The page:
Adopting a forward-thinking approach to digital technology – and the opportunities it offers for data collection – will become increasingly vital for companies looking to see their products incorporated by the NHS.
That was the subject of discussion during a recent webinar at which the Health Economic Unit’s (HEU) director Andi Orlowski was a guest speaker.
The event, entitled Innovation Tools for Market Access, was part of Map BioPharma’s Patient Access Conference. Map BioPharma is a Market Access specialist, which accelerates patient access to medicines, devices and diagnostics.
Andi was invited to share his knowledge of digital health tools and the benefits they can have for those looking to bring products or innovations to market.
Andrew Dec, Events and Marketing Consultant at MAP Biopharma, said: “It was really important to us to have someone like Andi, who straddles both the academic and NHS points of view. He has a very forward-thinking approach, embraces technology and can give real-life, concrete examples of where things have worked or haven’t worked.
“It’s so important for our members to have those kind of actionable insights. Hearing firsthand from Andi about what the new developments are and what’s likely to be coming up is really crucial.”
Andi was joined on the panel by Christian Hill, Chief Executive Officer at MAP BioPharma, Alice Fabre, Director of International Consulting at MAP BioPharma, and Darren Spevick, Managing Partner of Eventum Partners and Chair of the EMIG Digital Health Special Interest Group.
The discussion focussed specifically on the huge wealth of useful data (innovation tools) available digitally and how companies can use it to ensure their offerings are fine-tuned to meet the needs of their target market.
These innovation tools can be everything ranging from traditional data sets like Electronic Health Records and Hospital Episode Statistics to, increasingly, things like digital health apps.
The panel discussed how companies can organise this data in a way that helps them make their point to those in charge. They also looked at how digital transformation is making the capture of data and the process of collaboration easier, but acknowledged that there are still many barriers to overcome, particularly in the NHS, where the pace of digital transformation has not always kept pace with other sectors.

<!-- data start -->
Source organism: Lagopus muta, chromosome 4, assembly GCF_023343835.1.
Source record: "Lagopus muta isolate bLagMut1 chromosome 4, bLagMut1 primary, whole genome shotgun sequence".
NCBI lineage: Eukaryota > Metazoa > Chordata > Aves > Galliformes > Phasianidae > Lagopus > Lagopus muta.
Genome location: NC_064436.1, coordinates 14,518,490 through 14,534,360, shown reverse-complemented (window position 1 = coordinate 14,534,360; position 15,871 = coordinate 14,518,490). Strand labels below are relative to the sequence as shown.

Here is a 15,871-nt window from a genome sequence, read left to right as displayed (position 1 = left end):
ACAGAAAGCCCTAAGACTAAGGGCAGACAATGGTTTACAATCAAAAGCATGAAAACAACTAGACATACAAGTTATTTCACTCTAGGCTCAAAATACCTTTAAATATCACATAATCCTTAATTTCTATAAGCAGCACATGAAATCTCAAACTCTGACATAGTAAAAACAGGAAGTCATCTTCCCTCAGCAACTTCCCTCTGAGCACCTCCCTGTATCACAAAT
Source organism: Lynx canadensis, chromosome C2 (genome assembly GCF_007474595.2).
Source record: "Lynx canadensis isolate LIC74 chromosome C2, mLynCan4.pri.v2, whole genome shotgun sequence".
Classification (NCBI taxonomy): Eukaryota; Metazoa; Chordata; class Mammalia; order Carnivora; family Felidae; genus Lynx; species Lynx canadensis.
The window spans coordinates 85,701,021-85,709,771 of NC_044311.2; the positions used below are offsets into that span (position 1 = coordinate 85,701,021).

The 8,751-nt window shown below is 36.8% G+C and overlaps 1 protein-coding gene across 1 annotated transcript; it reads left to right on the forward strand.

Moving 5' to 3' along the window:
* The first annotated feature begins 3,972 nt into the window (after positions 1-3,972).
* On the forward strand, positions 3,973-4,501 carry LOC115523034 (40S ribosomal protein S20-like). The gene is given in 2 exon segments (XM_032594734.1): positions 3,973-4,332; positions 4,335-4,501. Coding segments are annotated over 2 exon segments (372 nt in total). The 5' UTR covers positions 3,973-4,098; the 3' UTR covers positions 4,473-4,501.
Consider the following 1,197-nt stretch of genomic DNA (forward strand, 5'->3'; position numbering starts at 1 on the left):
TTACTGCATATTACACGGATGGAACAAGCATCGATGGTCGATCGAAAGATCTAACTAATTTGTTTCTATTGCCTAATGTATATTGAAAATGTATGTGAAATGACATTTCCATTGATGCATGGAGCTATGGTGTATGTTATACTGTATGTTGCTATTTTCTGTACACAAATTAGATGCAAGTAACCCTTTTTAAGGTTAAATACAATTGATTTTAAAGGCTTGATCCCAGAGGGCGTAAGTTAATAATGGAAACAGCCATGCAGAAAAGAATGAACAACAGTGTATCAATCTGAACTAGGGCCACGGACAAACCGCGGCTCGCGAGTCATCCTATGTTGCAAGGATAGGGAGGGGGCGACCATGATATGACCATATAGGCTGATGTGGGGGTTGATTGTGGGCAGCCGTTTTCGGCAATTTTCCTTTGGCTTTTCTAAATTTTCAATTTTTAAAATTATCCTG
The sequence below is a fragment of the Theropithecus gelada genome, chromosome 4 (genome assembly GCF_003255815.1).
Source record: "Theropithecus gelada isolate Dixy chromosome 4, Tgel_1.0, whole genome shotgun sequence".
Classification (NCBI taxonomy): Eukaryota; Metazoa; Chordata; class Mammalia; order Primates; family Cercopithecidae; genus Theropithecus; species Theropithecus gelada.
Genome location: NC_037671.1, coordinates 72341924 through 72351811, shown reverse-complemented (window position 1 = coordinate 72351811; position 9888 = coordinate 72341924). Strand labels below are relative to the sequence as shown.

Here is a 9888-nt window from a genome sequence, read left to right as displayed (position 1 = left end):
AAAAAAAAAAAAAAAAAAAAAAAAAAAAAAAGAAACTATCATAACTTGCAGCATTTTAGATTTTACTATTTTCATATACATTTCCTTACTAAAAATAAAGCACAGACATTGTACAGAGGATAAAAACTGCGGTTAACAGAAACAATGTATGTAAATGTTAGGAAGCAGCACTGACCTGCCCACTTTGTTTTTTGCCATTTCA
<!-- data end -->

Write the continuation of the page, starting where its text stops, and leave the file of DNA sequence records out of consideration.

However, they acknowledged that digital transformation is now a key part of the NHS Long Term Plan (LTP) – it specifically references the use of patient and population data to improve the planning and delivery of services – and that companies wanting to work with the organisation need to follow suit.
The panel agreed that increased inclusion of digital technology and the data it produces will be crucial to the future of the NHS – highlighting, for example, the use of digital therapeutics in Germany, where patients may be prescribed an app to help them manage conditions like diabetes. Andi also explained that NHSX is already putting a lot of money behind this type of technology and that he had been working with them to evaluate eight new AI tools.
Getting to grips with wider determinants
All agreed that the benefits of technology for patients were huge, giving the NHS the opportunity to change people’s behaviour.
Andi said: “The NHS has to get to grips with wider determinants. Only 10-20% of your health outcome is to do with the care you receive, there are so many other things at play – housing, jobs, diet. Putting more money into health will only get marginal gains. We have to think beyond this about how digital could mean we could affect individual circumstances and personal behaviours.”
The discussion focused on how to get your product or innovation seen in such a challenging environment, and how data can help.
Andi said: “The idea of ‘fail fast’ is something you have to do in innovation, but it’s not something that medics and clinicians want to do – ever. It’s been built into them that they should never fail.
“The NHS may need to be more flexible to adapt to changes but there are some great people out there who are very forward-thinking and want to exploit these things.”
The takeaway points from the discussion were that companies should:
- Plan ahead, incorporate digital at the earliest possible stage
- Make sure you know exactly what data you need to bring things to life to capture the attention of people who can affect change
- Understand what local needs are. Are you dealing with Integrated Care Systems, Primary Care Networks, or an individual hospital trust? Find the right people who are happy to push and to be your cheerleader and to help influence the decision-makers.
- Make sure you have permissions to pull out data to be used in the way you intend to, and involve evaluation partners right at the start to ensure the right data is collected to provide the evidence you need.
“Collaboration is a key part of what we do at the HEU, whether that’s with industry, academics or clinicians, and attending seminars like this really helps to showcase that.
“Health data can provide so much useful insight to decision makers across the board, something that’s only going to grow as digital technology is embraced, and it’s great to be able to share our knowledge to help others out.
“This was a really useful discussion and it was fascinating to hear from the other collaborators about their experiences too.”